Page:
By Wednesday afternoon there were 2,316 members of the Taylor Bridge Fire Animal Recovery page on Facebook, many of them offering shelter or help in identifying lost and found animals. And that's only one example of the role social media is playing in disseminating information and coordinating citizen response to the fire.
There is also the @KCEmergency Twitter feed, run by Kittitas County Fire District 7 spokeswoman Richelle Risdon, which provides official up-to-the-minute news. There is the Taylor Bridge Fire Help page on Facebook.
And there are any number of private individuals Tweeting and Facebooking their own stories, creating a sharp cumulative picture of just what is happening in Cle Elum, Ellensburg and the rest of Kittitas County.
Social media's influence was demonstrated in dozens of ways over the past three days. On Wednesday, for instance, Facebook user April Richter posted a photo of a dog found on U.S. Highway 97, saying it was being held at the Kittitas County Fairgrounds. Within two hours, according to the Taylor Bridge Fire Animal Recovery page reported that the dog's owner had been identified. Also on Wednesday, Twitter user Sarah Heath of Seattle reported that she had asked Seattle energy drink company Golazo for donations for firefighters.
"Hmm. Asked Golazo energy drink if they'd be willing to donate some to #taylorbridgefire firefighters. Response: 'We need a month's notice.'" she tweeted at 2:27 p.m.
At 2:57 p.m. Golazo's account responded: "to be fair, the purpose of the request wasn't mentioned until after we responded, nor were we aware of the wildfires."
At 3:16 p.m. Heath tweeted a photo of her car loaded with Golazo energy drinks: "Thank you @vivagolazo for filling my car up! #TaylorBridgeFire relief on its way!"
That kind of social-media response to an emergency is not uncommon or surprising, said Philip Howard, a University of Washington professor and co-editor of the book "Society Online: The Internet in Context." The Arab Spring uprisings in late 2010 and early 2011 are only the most famous example.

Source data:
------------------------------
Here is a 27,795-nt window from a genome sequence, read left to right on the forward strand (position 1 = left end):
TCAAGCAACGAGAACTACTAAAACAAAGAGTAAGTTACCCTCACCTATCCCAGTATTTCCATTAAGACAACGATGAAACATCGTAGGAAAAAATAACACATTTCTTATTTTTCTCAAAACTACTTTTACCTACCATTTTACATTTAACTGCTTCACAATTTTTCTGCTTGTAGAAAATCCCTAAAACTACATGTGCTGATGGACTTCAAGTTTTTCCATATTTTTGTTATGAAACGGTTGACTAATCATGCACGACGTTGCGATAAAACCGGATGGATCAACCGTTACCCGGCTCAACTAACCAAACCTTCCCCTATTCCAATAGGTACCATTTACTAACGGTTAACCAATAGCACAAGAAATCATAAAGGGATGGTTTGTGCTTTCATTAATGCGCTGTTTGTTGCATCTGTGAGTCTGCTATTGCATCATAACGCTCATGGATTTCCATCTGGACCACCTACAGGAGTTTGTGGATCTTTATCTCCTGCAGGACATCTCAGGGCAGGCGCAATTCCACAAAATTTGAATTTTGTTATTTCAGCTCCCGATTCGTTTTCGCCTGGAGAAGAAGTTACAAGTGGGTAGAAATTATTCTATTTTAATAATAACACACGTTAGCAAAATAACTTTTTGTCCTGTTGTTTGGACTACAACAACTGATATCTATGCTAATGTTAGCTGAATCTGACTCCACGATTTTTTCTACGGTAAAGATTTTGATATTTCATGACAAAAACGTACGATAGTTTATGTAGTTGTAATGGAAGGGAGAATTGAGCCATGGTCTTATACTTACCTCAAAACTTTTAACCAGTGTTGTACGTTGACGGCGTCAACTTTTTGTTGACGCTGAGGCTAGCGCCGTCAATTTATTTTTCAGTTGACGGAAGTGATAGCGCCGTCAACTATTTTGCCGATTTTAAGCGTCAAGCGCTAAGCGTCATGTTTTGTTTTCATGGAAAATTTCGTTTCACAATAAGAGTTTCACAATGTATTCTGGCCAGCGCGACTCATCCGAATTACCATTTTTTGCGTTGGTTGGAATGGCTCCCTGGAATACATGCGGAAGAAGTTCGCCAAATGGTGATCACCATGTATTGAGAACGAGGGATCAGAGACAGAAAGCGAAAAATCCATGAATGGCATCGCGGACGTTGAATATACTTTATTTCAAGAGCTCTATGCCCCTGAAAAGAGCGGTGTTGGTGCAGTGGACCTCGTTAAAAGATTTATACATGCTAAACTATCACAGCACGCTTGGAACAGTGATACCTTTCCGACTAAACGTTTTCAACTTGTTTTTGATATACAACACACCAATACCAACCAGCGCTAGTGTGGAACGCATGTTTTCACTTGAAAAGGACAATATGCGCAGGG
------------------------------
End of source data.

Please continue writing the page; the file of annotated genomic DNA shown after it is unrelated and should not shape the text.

"There are some great examples of average citizens using social media in creative ways during fires," Howard said.
It's less common for official sources, such as Risdon's Kittitas County Fire District 7 feed, because government agencies tend to be wary of social media, he said.
"It's pretty rare that a public agency like that has good social-media feeds," Howard said. "It's to their credit. ... This is not the time to be afraid to use social media."
Jeremy Bertrand, the web and social media manager for the state Department of Transportation, believes liability fears driven by social media's immediacy kept government agencies from using it in its early years.
But that is changing as more agencies recognize the efficiency of social media. Its reach extends beyond that of an agency's website, because it allows agencies to reach out rather than forcing viewers to visit its site.
"They're looking for real-time information wherever they are," Bertrand said.
Most Popular Stories
- SEO Traffic Lab Celebrate Wins at Digital Marketing Event 'Internet World 2013' in London
- Social Media Initiatives Should Follow Customers' Lead
- Apple CEO: Offshore Units Not a 'Tax Gimmick'
- U.S. Senate Accuses Apple of Large-scale Tax Avoidance
- UTEP Water Recycling Project Wins Venture Titles
- Marketo Makes a Mint in IPO: Stock Shoots Up More than 50 Percent
- Bieber Booed at Billboard Awards
- Crude Oil Up, Gasoline Down
- Austin Startup Compare Metrics Raises $3.5 Million for Expansion
- Why So Many Top 'Car Guys' Are Actually Women